PhotoResidents of New York City don't know what they've been missing all these years, and if Mayor Michael Bloomberg has his way, they never will. No, we're not talking about smoking in the park, jay-walking, drinking Big Gulps or refusing to risk one's neck by riding a bike on 6th Avenue. We're talking garbage.

For reasons lost in the mists of antiquity, they don't have garbage disposals in New York. Gothamites must scrape their food scraps into the garbage pail and lug it to the curb or, in the case of high-rise dwellers, down the hall to the garbage chute.

When traveling abroad, to places like Los Angeles, New Yorkers are amazed to see table scraps disappear into the kitchen sink amid a loud grinding sound. They must sometimes be cautioned against putting their hand into the grinder to see what all the fuss is about -- sort of the way visiting Angelenos must be cautioned against thinking a crosswalk means anything in NYC.

Not high-tech

The garbage grinder is not exactly high-tech. It's a bunch of blades that whir around under the sink and grind stuff up. The devices have been in general use just about everywhere since 1940 or so. They were, however, illegal in New York City for many years because of fears they would somehow damage the city's sewer system. They became legal in 1997 but are still rare in a city that until recently feared nothing. 

And now, having missed out on the last 70 years or so of garbage-grinding, New Yorkers are being asked to forsake it forever, in favor of composting.

How in the world can you build a compost heap in a 50-story building? Well, you could do it on the roof, perhaps, but there are -- pardon us for mentioning this, Mr. Mayor -- the rats to worry about. Leave food lying around outside and you will soon have rats the size of the Macy's Thanksgiving Parade floats climbing up the back stairs.

But undissuaded, His Honor is pressing ahead with a plan to require his long-suffering subjects to separate food scraps from other types of waste and put them in special waste bins that will be dispersed throughout his realm. 

The city's bean-counters figure it will amount to about 100 tons a year of food scraps and, yes, this will be another reason not to hang around NYC in the summer.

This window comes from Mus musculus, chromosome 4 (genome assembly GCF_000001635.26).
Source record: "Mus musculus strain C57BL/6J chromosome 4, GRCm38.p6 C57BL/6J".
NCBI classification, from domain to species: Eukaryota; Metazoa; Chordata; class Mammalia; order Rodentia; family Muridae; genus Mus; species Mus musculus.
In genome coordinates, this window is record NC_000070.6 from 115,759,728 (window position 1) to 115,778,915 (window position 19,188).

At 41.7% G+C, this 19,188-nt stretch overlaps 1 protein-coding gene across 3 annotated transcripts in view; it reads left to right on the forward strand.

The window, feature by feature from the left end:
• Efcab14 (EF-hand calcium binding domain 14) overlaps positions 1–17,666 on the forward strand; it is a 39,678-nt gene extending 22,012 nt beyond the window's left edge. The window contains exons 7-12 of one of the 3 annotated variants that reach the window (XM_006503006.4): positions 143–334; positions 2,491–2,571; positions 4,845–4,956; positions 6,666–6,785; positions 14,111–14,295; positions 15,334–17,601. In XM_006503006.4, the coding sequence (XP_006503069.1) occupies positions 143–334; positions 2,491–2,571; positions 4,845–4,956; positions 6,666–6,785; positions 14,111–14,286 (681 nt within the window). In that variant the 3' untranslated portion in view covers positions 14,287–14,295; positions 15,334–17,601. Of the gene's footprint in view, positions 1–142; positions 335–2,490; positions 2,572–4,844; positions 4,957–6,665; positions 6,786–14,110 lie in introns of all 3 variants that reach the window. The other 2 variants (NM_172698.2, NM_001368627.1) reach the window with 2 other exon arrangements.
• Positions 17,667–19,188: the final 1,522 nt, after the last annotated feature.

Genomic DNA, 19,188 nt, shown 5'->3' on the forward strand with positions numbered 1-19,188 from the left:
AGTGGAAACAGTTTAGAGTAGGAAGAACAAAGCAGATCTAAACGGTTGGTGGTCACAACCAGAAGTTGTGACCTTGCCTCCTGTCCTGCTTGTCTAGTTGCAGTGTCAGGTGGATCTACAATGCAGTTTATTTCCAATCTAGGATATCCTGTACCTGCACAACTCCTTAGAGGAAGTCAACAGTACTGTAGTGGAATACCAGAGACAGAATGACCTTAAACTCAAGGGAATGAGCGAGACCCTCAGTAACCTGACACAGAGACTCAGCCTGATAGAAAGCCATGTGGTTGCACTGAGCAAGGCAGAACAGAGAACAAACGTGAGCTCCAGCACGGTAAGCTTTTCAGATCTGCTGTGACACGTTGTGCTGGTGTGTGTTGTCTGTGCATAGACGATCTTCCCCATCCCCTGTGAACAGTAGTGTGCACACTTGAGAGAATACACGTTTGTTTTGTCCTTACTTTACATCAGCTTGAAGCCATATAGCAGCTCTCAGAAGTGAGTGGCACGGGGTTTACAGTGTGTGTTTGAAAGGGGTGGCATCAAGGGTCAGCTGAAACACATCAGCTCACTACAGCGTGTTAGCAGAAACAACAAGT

“This is going to be really transformative,” said Charles F. Holloway IV, a deputy mayor. “You want to get on a trajectory where you’re not sending anything to landfills.”

Fuel from food!

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An incinerator in Harrisburg, Pa.
Instead, the city is dreaming of building a composting plant that will magically transform left-over meat and potato scraps into bio-gas, which in turn will be burned to generate electricity. The program will be voluntary for now but city officials expect New Yorkers to be so eager to get on board that it may become mandatory within a few years.

This all sounds peachy, of course, just another day in Camelot. However, anyone with a long memory might suggest that the mayor and his deputies look into the history of the five incinerators that once graced Long Island, the long and narrow island that juts out into the Atlantic east of Mayor Bloomberg's turf.

Back in the day, environmentalists thought that operating landfills on Long Island was dangerous from a pollution standpoint so local politicos built some very expensive incinerators. But then, residents complained about smoke, foul odors and toxic emissions from the incinerators which -- many millions of dollars later -- were closed.

Even former Republican Senator Al D'Amato, who had enthusiastically supported building the incinerators when he was a local Long Island politician, jumped on the bandwagon and insisted the incinerators be closed, even as his faithful brother Armand continued working as a lobbyist for incinerator interests.  

Now, many communities on Long Island and elsewhere in the NYC area just ship their garbage to Virginia and forget about it.

Sounds like a plan. 


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